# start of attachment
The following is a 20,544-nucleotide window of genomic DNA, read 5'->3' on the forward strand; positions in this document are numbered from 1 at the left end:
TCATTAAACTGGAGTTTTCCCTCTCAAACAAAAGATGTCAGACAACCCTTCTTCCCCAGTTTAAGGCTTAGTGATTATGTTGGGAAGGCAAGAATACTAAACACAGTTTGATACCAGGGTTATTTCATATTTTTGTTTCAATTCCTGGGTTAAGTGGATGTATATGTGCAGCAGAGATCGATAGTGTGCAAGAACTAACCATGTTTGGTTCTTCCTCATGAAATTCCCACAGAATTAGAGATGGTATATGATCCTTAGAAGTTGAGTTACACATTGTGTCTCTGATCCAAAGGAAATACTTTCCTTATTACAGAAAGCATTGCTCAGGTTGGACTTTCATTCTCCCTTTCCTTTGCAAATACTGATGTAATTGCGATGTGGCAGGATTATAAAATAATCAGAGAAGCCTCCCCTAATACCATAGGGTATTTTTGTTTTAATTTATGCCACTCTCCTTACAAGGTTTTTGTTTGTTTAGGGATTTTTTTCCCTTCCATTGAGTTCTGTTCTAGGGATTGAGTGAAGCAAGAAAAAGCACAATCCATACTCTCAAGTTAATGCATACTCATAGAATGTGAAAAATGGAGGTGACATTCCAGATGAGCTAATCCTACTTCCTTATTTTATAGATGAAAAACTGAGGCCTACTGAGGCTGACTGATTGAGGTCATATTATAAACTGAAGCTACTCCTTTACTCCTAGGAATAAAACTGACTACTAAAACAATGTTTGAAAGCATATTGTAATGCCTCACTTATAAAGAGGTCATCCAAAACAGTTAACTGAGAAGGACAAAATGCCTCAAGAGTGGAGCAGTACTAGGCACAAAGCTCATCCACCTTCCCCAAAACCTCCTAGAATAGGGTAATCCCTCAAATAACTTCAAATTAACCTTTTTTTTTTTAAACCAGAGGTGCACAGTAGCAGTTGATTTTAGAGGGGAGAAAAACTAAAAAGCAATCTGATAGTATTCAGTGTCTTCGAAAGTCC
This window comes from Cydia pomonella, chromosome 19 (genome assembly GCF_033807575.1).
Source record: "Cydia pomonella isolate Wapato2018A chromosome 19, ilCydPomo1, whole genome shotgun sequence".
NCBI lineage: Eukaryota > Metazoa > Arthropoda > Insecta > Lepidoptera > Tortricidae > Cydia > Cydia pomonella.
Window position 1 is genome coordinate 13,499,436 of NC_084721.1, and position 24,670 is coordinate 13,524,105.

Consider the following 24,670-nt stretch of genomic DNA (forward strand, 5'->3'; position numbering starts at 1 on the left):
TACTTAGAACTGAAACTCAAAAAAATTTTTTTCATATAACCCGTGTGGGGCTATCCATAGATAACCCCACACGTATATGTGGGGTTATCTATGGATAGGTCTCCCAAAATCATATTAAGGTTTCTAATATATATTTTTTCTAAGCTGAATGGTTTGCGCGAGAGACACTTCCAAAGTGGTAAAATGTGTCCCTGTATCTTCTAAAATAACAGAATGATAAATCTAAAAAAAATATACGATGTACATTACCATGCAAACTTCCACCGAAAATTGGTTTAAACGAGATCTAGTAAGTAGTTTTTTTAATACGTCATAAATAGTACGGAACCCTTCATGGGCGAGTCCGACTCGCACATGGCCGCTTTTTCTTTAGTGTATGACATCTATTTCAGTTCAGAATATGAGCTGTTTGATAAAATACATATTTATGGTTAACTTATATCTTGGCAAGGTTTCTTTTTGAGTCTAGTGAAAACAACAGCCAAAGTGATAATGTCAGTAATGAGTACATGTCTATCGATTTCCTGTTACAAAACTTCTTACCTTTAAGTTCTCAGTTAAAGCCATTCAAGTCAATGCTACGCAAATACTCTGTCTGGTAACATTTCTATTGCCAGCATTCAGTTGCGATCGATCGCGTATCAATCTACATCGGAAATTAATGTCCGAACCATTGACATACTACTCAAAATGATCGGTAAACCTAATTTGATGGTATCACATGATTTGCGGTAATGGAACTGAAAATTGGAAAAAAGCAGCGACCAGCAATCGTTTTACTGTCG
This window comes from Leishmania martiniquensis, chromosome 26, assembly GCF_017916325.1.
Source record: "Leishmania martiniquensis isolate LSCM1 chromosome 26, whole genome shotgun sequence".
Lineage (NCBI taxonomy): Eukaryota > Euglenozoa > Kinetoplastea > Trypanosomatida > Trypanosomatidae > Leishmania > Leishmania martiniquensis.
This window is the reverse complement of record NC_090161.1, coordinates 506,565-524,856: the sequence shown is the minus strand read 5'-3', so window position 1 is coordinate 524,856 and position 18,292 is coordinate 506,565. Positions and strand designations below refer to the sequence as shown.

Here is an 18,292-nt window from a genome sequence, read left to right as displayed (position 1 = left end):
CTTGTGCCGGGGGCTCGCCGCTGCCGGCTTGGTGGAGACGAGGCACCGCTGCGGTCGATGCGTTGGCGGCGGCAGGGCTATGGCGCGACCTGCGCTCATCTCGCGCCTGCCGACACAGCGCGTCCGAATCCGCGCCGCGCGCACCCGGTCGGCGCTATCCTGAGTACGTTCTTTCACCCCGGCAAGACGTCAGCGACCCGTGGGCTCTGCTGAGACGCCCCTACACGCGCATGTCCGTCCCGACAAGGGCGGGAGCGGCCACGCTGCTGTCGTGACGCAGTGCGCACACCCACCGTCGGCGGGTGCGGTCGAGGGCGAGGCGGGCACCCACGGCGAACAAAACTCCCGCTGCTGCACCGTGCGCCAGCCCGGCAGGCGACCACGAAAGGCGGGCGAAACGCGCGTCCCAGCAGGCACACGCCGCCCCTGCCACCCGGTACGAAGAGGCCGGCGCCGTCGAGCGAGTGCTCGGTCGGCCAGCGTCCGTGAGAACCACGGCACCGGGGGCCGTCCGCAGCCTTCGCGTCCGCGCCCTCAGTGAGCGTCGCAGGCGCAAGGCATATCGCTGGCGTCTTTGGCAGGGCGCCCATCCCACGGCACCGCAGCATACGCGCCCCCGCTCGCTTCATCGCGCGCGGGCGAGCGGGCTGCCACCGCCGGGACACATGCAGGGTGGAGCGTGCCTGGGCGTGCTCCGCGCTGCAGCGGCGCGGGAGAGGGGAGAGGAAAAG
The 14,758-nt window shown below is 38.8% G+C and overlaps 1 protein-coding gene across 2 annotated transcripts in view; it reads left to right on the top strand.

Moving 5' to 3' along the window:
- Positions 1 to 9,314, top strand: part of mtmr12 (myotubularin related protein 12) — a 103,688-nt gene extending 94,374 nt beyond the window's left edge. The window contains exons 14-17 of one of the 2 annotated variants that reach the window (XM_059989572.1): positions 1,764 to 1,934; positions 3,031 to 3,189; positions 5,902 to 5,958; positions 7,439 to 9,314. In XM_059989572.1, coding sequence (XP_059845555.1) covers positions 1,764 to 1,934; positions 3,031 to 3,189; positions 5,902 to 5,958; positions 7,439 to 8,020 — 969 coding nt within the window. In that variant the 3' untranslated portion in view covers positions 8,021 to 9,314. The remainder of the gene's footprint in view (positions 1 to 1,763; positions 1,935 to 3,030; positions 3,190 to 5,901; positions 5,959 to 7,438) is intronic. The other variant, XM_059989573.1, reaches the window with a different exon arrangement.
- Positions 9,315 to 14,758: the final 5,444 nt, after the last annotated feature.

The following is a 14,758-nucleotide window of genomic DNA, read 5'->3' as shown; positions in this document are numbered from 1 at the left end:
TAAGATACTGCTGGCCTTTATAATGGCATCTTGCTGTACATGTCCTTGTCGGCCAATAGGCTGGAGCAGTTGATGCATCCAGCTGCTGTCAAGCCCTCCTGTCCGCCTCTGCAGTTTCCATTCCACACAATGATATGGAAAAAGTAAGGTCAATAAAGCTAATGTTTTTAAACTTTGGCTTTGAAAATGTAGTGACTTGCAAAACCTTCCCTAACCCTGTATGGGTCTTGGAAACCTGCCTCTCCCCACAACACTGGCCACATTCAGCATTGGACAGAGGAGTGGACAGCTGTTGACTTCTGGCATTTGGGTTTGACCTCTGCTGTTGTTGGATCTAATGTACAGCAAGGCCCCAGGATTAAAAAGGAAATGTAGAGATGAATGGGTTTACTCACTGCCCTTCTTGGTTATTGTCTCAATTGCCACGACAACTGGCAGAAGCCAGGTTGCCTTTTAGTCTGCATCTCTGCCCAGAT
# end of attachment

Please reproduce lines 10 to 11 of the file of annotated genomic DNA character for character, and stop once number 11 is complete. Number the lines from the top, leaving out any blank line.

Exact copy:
Source record: "Leishmania martiniquensis isolate LSCM1 chromosome 26, whole genome shotgun sequence".
Lineage (NCBI taxonomy): Eukaryota > Euglenozoa > Kinetoplastea > Trypanosomatida > Trypanosomatidae > Leishmania > Leishmania martiniquensis.